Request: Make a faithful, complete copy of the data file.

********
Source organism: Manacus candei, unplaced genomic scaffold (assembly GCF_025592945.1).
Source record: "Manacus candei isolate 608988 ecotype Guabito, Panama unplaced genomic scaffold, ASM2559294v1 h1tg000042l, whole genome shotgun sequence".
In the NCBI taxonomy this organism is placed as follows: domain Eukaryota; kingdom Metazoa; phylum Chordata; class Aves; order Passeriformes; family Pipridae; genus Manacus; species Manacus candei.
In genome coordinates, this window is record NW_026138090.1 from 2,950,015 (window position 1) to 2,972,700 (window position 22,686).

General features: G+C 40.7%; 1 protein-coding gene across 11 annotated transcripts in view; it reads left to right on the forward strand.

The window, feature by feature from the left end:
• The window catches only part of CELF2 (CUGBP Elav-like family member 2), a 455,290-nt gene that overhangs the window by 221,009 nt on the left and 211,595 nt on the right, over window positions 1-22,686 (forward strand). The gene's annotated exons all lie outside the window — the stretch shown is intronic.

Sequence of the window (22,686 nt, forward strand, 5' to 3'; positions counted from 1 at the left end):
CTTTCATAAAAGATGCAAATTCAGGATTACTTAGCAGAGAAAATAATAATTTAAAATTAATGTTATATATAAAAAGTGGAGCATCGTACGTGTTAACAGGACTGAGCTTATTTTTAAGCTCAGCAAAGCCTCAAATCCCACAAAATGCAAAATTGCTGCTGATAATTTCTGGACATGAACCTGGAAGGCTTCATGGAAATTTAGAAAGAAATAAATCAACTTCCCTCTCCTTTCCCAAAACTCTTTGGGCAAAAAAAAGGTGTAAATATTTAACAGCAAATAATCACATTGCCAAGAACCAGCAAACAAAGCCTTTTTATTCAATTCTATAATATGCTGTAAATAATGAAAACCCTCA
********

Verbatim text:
Source organism: Manacus candei, unplaced genomic scaffold (assembly GCF_025592945.1).
Source record: "Manacus candei isolate 608988 ecotype Guabito, Panama unplaced genomic scaffold, ASM2559294v1 h1tg000042l, whole genome shotgun sequence".
In the NCBI taxonomy this organism is placed as follows: domain Eukaryota; kingdom Metazoa; phylum Chordata; class Aves; order Passeriformes; family Pipridae; genus Manacus; species Manacus candei.
In genome coordinates, this window is record NW_026138090.1 from 2,950,015 (window position 1) to 2,972,700 (window position 22,686).

General features: G+C 40.7%; 1 protein-coding gene across 11 annotated transcripts in view; it reads left to right on the forward strand.

The window, feature by feature from the left end:
• The window catches only part of CELF2 (CUGBP Elav-like family member 2), a 455,290-nt gene that overhangs the window by 221,009 nt on the left and 211,595 nt on the right, over window positions 1-22,686 (forward strand). The gene's annotated exons all lie outside the window — the stretch shown is intronic.

Sequence of the window (22,686 nt, forward strand, 5' to 3'; positions counted from 1 at the left end):
CTTTCATAAAAGATGCAAATTCAGGATTACTTAGCAGAGAAAATAATAATTTAAAATTAATGTTATATATAAAAAGTGGAGCATCGTACGTGTTAACAGGACTGAGCTTATTTTTAAGCTCAGCAAAGCCTCAAATCCCACAAAATGCAAAATTGCTGCTGATAATTTCTGGACATGAACCTGGAAGGCTTCATGGAAATTTAGAAAGAAATAAATCAACTTCCCTCTCCTTTCCCAAAACTCTTTGGGCAAAAAAAAGGTGTAAATATTTAACAGCAAATAATCACATTGCCAAGAACCAGCAAACAAAGCCTTTTTATTCAATTCTATAATATGCTGTAAATAATGAAAACCCTCA